AI Could Make Humans Even Less Exceptional

As AI becomes more “intelligent,” humans will have to figure out what—if anything —makes our species unique, says Nicholas Dirks.

Group of humans and humanoid robots walking towards you on a dusty road
Credit: Sean Captain/Midjourney

Humans want to believe that there’s something unique about our species. However, for the past few decades, science has chipped away at that idea—and now technology is following suit. As AI masters more complicated tasks, humans will have to recontextualize the way we see intelligence. We’ll also have to revisit some perennially contentious issues about consciousness, up to and including whether or not we have souls.

Nicholas Dirks, president of the New York Academy of Sciences, discussed these heady issues at the Techonomy 23: The Promise and Peril of AI conference in Orlando, Florida. His talk, entitled “Mind, Machine, and Meaning: The Confluence of AI and Humanity,” raised philosophical questions about AI, in addition to the more prosaic technological ones.

Dirks first discussed the idea of consciousness. Humans used to believe that our self-awareness set us apart from the rest of the animal kingdom, as did our raw intelligence and subtle emotions. However, other animals seem to exhibit consciousness, and our own technology threatens to exceed human intelligence, if it hasn’t already done so.

“When we thought about what it was to be a human, and what it was, therefore, to be conscious as a human, one thought about intelligence. It was the delta between even the chimpanzee, or the most advanced primate, and the human, that defined what it was to be human,” he said. “We have language, well… … some blurring of the lines there. There was sentience, emotion—well, not so clear there.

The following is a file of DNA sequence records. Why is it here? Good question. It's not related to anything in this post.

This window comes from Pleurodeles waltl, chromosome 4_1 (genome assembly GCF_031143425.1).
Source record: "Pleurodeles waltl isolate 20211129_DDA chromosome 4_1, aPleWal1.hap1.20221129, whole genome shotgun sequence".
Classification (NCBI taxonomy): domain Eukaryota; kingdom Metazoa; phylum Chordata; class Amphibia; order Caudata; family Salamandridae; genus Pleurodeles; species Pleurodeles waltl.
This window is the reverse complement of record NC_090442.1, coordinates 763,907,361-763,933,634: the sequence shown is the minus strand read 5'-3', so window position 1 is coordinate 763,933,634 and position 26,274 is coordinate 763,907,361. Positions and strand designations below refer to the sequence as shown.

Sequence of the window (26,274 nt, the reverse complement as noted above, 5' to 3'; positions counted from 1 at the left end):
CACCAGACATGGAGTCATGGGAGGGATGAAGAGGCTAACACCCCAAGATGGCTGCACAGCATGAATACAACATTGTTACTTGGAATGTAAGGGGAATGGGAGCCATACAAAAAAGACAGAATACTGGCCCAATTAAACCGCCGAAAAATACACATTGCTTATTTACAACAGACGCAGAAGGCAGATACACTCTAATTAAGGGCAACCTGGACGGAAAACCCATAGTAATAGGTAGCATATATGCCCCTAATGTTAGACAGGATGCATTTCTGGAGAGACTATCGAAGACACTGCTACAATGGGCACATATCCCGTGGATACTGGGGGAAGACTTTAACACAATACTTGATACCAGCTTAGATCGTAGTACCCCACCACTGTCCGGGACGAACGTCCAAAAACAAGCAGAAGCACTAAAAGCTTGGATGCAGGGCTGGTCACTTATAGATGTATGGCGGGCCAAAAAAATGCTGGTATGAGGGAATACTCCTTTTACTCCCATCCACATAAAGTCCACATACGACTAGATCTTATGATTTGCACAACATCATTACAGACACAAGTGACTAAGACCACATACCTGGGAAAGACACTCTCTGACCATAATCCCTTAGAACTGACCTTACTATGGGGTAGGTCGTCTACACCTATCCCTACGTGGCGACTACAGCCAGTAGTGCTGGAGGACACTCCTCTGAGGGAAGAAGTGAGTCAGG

“Now we have machines that arguably are more intelligent than we are. And if they’re not more intelligent about everything now, they seem to be, every two or three months, gaining skills and competencies.”

Dirks pointed out that AIs outperforming humans in complex tasks is not new. A computer defeated humanity’s most skilled chess player in 1997, and our most skilled Go player in 2016. AIs can now ace an MCAT exam and analyze the properties of black holes, and they don’t have to spend years acquiring the knowledge to do so.

If humans aren’t unique in terms of language, emotion, sentience, or intelligence, Dirks argued, then perhaps we want to believe we are unique because we have souls. But a soul is a tricky thing to define, even for philosophers.

“What is consciousness? Is it something outside you? Or ultimately, is it of yourself?” he asked. “You go from notions of the self to notions of the soul. Now, we’ve mostly jettisoned the idea of the soul. But it’s come back. And, of course, it’s now fundamental to the way in which so many people are beginning to think about what it means to be human, in relationship to a machine that’s going to be smarter, it’s going to be more versatile, it’s going to be able to do all kinds of things that we can’t do.”

The rest of the talk covered more traditional AI topics, such as medical research, national security concerns, and data provenance. However, Dirks maintained that the human element was the common thread—and the common fear—that bound these ideas together.

“I think that we all want to find ways in which the human is not only involved, but critical to this new world of technological possibility and power,” he said.